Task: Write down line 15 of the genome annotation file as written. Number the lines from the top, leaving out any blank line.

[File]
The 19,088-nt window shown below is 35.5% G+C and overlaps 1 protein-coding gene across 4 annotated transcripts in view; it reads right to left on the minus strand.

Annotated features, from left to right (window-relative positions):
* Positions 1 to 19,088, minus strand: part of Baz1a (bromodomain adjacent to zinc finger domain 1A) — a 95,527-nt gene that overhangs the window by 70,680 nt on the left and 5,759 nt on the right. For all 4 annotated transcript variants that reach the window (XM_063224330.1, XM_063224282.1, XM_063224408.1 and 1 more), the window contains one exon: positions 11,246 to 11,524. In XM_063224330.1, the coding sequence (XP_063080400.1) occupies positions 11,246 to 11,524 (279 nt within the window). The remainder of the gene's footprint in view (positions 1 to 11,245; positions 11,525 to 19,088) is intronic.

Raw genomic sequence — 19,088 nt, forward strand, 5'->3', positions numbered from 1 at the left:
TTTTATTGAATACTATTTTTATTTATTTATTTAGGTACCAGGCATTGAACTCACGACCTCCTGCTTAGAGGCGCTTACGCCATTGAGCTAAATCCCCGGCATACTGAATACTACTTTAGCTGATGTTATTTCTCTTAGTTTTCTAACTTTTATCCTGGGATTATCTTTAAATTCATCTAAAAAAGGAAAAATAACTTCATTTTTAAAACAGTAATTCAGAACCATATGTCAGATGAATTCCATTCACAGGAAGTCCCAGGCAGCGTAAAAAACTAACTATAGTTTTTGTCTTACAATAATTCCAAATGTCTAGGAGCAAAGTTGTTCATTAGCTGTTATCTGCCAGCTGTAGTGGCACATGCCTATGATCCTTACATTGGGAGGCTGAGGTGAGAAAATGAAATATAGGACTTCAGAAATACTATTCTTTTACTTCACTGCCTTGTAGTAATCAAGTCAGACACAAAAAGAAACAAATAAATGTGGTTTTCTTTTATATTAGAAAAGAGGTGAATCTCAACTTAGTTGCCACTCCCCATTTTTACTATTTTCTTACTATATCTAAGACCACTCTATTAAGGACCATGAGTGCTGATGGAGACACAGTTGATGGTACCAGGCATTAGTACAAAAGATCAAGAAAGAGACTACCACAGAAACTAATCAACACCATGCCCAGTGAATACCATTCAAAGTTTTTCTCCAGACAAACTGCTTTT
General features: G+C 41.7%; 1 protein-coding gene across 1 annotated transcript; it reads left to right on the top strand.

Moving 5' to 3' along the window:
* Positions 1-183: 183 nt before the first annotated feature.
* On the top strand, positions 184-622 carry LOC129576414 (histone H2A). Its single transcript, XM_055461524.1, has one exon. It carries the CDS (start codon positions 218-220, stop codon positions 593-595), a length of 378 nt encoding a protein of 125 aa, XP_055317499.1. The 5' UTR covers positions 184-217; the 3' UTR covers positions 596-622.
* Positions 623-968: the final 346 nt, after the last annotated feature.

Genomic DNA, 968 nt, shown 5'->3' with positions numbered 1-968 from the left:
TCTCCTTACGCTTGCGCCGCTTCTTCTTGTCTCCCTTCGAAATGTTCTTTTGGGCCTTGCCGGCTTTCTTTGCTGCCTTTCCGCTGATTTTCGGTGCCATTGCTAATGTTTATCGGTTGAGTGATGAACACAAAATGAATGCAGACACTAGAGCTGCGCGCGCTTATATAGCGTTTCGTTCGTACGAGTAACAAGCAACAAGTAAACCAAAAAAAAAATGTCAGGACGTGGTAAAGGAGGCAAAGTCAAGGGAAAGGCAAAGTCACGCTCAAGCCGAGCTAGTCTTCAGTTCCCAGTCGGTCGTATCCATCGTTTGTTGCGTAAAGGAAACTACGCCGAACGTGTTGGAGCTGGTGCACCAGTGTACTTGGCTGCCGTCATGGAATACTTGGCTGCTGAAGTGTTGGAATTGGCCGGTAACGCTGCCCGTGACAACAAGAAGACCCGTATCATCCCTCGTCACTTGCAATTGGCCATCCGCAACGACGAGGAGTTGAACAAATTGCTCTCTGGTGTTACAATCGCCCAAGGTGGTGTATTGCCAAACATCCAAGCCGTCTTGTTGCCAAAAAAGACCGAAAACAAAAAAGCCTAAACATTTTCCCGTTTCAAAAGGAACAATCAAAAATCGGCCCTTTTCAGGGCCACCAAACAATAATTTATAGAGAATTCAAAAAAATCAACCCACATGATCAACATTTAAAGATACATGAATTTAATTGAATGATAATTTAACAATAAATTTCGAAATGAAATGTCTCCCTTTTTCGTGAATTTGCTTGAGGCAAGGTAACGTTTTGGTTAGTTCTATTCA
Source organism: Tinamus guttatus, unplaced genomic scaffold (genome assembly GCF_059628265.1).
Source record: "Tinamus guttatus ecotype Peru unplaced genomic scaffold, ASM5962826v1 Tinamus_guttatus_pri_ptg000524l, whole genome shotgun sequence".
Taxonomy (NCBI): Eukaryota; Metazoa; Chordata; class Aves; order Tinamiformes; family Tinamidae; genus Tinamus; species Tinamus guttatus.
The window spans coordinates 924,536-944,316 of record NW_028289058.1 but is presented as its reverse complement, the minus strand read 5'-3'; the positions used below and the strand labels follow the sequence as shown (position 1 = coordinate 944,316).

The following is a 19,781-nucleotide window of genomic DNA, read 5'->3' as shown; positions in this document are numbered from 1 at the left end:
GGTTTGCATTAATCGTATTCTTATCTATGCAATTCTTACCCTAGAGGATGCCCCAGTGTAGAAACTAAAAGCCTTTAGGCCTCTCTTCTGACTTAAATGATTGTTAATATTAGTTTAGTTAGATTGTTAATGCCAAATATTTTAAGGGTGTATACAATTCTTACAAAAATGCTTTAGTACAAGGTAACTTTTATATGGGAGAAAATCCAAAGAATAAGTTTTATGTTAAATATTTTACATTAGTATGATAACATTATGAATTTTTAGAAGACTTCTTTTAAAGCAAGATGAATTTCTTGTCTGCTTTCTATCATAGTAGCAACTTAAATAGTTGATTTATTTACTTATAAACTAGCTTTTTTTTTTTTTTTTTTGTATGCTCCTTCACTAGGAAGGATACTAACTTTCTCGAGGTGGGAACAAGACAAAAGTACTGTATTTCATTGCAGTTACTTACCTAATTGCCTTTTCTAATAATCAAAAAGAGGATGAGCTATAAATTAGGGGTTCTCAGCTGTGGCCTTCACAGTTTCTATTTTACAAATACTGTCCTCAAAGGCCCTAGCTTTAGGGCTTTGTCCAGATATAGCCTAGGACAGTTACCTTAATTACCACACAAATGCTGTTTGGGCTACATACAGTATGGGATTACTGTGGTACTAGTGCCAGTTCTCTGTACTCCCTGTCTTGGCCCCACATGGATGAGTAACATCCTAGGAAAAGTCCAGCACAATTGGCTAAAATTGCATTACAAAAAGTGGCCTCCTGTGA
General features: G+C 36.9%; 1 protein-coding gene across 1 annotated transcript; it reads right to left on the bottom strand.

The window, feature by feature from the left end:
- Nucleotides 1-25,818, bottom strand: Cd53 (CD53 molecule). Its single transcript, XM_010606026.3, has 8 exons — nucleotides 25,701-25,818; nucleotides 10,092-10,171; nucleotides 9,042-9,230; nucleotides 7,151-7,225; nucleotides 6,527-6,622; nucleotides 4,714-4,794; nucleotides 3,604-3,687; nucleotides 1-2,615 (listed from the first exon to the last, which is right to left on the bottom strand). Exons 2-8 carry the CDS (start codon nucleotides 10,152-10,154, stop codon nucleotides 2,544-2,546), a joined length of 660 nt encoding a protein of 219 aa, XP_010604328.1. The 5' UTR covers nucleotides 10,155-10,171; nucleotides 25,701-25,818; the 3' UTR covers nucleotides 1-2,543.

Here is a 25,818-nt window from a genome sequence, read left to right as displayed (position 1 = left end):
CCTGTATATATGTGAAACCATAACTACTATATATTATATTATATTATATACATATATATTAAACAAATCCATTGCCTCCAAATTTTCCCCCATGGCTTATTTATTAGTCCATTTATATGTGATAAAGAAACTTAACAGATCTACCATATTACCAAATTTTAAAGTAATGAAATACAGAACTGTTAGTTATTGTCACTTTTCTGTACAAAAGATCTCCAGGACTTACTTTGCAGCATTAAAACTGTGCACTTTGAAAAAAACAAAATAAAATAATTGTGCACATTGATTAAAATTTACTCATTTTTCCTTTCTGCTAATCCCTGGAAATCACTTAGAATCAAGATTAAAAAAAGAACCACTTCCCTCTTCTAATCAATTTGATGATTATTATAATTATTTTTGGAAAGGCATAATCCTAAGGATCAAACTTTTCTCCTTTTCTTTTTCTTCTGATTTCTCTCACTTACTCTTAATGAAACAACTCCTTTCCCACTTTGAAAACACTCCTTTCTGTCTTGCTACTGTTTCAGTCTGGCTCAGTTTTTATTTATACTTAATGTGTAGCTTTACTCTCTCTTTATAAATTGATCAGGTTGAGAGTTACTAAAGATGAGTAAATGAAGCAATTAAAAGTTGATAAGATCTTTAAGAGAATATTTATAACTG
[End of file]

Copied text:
Taxonomy (NCBI): Eukaryota; Metazoa; Chordata; class Aves; order Tinamiformes; family Tinamidae; genus Tinamus; species Tinamus guttatus.